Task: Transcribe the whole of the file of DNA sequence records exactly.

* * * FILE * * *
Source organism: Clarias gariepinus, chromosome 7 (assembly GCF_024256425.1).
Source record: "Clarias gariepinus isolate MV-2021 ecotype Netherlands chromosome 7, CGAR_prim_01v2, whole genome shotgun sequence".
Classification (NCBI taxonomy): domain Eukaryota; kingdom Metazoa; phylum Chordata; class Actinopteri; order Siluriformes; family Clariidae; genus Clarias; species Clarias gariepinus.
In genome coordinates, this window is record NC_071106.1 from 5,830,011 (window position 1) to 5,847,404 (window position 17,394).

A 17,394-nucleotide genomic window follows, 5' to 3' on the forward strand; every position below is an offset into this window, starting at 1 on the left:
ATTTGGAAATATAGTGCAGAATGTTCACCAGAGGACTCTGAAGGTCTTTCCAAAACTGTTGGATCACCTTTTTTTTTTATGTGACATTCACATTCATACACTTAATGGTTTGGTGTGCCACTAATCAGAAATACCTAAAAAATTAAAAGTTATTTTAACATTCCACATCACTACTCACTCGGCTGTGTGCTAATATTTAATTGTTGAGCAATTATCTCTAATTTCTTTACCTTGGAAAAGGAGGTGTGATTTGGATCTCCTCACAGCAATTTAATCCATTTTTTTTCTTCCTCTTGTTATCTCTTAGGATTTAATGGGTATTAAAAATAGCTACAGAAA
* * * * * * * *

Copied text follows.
Source organism: Clarias gariepinus, chromosome 7 (assembly GCF_024256425.1).
Source record: "Clarias gariepinus isolate MV-2021 ecotype Netherlands chromosome 7, CGAR_prim_01v2, whole genome shotgun sequence".
Classification (NCBI taxonomy): domain Eukaryota; kingdom Metazoa; phylum Chordata; class Actinopteri; order Siluriformes; family Clariidae; genus Clarias; species Clarias gariepinus.
In genome coordinates, this window is record NC_071106.1 from 5,830,011 (window position 1) to 5,847,404 (window position 17,394).

A 17,394-nucleotide genomic window follows, 5' to 3' on the forward strand; every position below is an offset into this window, starting at 1 on the left:
ATTTGGAAATATAGTGCAGAATGTTCACCAGAGGACTCTGAAGGTCTTTCCAAAACTGTTGGATCACCTTTTTTTTTTATGTGACATTCACATTCATACACTTAATGGTTTGGTGTGCCACTAATCAGAAATACCTAAAAAATTAAAAGTTATTTTAACATTCCACATCACTACTCACTCGGCTGTGTGCTAATATTTAATTGTTGAGCAATTATCTCTAATTTCTTTACCTTGGAAAAGGAGGTGTGATTTGGATCTCCTCACAGCAATTTAATCCATTTTTTTTCTTCCTCTTGTTATCTCTTAGGATTTAATGGGTATTAAAAATAGCTACAGAAA